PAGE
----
I kicked back the covers and picked up my notebook. If I can’t sleep, I might as well write.
Words jumbled onto the page at a furious rate. I scrawled out random ideas for papers, song lyrics, letters to old friends and poems. The faster I wrote, the more ideas flashed into my head.
It was 3:30 a.m. when I tried to sleep again. I watched my ceiling fan wobble for an hour, my mind doing a similar spin all the while. What if I don’t sleep at all? Will I stay awake in class tomorrow? I thought. I only have four hours left before morning.
I began trembling. I couldn’t stop the barrage of questions in my mind. What’s wrong with me?
I was worried.
Fear engulfed me, forcing air out of my lungs. My whole body shook. Silent tears burned down my cheeks. I heard a voice rambling feverishly, then I realized it was my own, cursing and praying in the same breath.
My parents rushed into my room, and I grabbed my dad. “I want you to give me an exorcism right now!” I said wildly.
He shook his head and gently pushed me back onto my bed.
“‘My grace is sufficient for you, for my power is made perfect in weakness’” (2 Corinthians 12:9).*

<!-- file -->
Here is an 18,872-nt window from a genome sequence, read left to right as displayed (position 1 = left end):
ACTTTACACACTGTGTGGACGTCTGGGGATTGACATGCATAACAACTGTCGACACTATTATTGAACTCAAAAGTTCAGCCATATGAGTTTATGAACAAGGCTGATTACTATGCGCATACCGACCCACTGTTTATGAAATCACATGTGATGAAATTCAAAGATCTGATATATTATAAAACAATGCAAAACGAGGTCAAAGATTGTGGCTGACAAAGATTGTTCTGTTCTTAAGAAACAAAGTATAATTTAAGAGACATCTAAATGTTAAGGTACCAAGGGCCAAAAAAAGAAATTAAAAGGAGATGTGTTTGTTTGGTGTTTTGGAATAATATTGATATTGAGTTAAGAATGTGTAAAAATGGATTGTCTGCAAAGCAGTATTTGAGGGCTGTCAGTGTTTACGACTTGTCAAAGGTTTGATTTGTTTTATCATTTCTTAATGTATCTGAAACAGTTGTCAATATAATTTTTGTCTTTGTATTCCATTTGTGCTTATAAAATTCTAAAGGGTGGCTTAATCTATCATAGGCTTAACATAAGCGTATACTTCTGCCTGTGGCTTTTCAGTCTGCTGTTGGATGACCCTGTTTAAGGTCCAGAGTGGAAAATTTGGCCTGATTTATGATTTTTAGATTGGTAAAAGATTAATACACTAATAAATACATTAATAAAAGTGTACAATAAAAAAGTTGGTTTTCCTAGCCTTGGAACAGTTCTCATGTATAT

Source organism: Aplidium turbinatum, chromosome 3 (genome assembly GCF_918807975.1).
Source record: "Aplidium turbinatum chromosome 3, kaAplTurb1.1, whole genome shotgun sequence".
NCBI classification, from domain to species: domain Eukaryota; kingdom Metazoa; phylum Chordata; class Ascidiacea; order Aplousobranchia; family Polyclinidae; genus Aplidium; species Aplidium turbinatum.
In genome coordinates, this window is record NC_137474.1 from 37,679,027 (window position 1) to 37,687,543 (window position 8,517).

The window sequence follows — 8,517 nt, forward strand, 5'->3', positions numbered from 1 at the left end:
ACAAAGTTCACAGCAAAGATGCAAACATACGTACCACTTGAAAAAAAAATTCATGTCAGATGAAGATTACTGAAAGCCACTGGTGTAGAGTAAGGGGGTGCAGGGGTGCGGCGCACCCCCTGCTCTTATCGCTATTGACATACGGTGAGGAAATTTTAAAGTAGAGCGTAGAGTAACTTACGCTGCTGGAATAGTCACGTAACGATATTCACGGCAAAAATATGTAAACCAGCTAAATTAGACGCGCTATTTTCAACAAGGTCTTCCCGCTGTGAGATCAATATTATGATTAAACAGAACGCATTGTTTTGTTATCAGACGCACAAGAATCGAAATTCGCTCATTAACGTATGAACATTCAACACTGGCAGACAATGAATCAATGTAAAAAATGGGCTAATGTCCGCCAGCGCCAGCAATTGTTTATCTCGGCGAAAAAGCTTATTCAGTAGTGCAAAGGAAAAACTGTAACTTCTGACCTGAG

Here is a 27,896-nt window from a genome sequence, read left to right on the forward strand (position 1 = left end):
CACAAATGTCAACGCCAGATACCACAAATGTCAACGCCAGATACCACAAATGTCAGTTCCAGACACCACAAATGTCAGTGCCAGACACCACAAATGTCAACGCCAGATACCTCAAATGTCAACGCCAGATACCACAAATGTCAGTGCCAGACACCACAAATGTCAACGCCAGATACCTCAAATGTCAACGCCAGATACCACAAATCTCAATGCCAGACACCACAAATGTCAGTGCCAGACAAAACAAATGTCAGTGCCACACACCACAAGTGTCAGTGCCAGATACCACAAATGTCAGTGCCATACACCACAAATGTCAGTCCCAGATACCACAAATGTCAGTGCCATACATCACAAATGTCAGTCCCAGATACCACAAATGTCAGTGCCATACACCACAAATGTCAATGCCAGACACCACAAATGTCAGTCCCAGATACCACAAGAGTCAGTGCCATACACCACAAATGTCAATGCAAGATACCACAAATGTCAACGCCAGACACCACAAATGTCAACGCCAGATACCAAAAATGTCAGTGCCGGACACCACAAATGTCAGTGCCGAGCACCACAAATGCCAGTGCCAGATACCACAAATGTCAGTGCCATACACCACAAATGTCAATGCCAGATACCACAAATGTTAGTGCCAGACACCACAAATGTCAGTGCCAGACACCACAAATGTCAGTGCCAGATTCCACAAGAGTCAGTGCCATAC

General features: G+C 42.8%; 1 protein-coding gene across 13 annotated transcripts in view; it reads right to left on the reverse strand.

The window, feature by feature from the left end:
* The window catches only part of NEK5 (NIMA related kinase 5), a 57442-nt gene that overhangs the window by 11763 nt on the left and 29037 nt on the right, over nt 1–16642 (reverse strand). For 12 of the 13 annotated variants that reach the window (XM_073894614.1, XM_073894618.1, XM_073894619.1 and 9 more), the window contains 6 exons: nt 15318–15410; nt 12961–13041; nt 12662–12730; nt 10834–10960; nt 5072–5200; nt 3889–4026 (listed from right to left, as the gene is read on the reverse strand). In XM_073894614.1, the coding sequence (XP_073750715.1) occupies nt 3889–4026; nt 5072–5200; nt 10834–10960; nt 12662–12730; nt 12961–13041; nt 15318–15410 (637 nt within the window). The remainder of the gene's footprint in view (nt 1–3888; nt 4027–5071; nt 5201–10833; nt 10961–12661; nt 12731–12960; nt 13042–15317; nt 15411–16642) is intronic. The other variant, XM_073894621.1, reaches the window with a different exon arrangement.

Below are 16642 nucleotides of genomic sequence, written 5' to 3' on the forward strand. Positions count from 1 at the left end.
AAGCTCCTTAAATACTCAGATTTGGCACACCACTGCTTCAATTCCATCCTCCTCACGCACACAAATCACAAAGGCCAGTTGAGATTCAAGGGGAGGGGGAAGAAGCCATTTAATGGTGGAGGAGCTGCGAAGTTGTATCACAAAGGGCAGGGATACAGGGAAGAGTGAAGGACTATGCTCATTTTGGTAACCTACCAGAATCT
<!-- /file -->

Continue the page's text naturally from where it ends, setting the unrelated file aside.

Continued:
As my mom and dad each read from the Bible, I breathed slower. Their voices reading God’s Word comforted me. My nightmare was over for the moment, and I drifted to sleep.
In the following weeks doctors diagnosed me with bipolar disorder, also known as manic depression. That meant there was a chemical imbalance in my brain that made me alternate between deep depression and irrational mania.
My doctor told me, “If you take the right medication, the problem can be controlled.” But then I had to wait two weeks to see a psychiatrist who could give me a prescription. In those two weeks I felt both ends of bipolar shoved against me.
For a while depression pinned me to the floor, squeezing out all the enjoyment I’d normally have in my life. I didn’t want to do anything but lie down and wait for the day to finish.
As soon as my energy returned, I could function normally, I thought. But my manic tendencies prodded me to move and think faster and faster. Eventually my body and mind raced so fast that I collapsed into depression again.
As I waited the two weeks and learned more about bipolar disorder, I became all the more frustrated that I couldn’t control myself. I felt as though I were stuck on a bridge made of ice that was slowly melting. I could see the pit of insanity beneath me, and whether or not I moved, I was about to plunge into it. Looking down at the puddles forming around my feet, I had only one question. Why did God let this happen to me?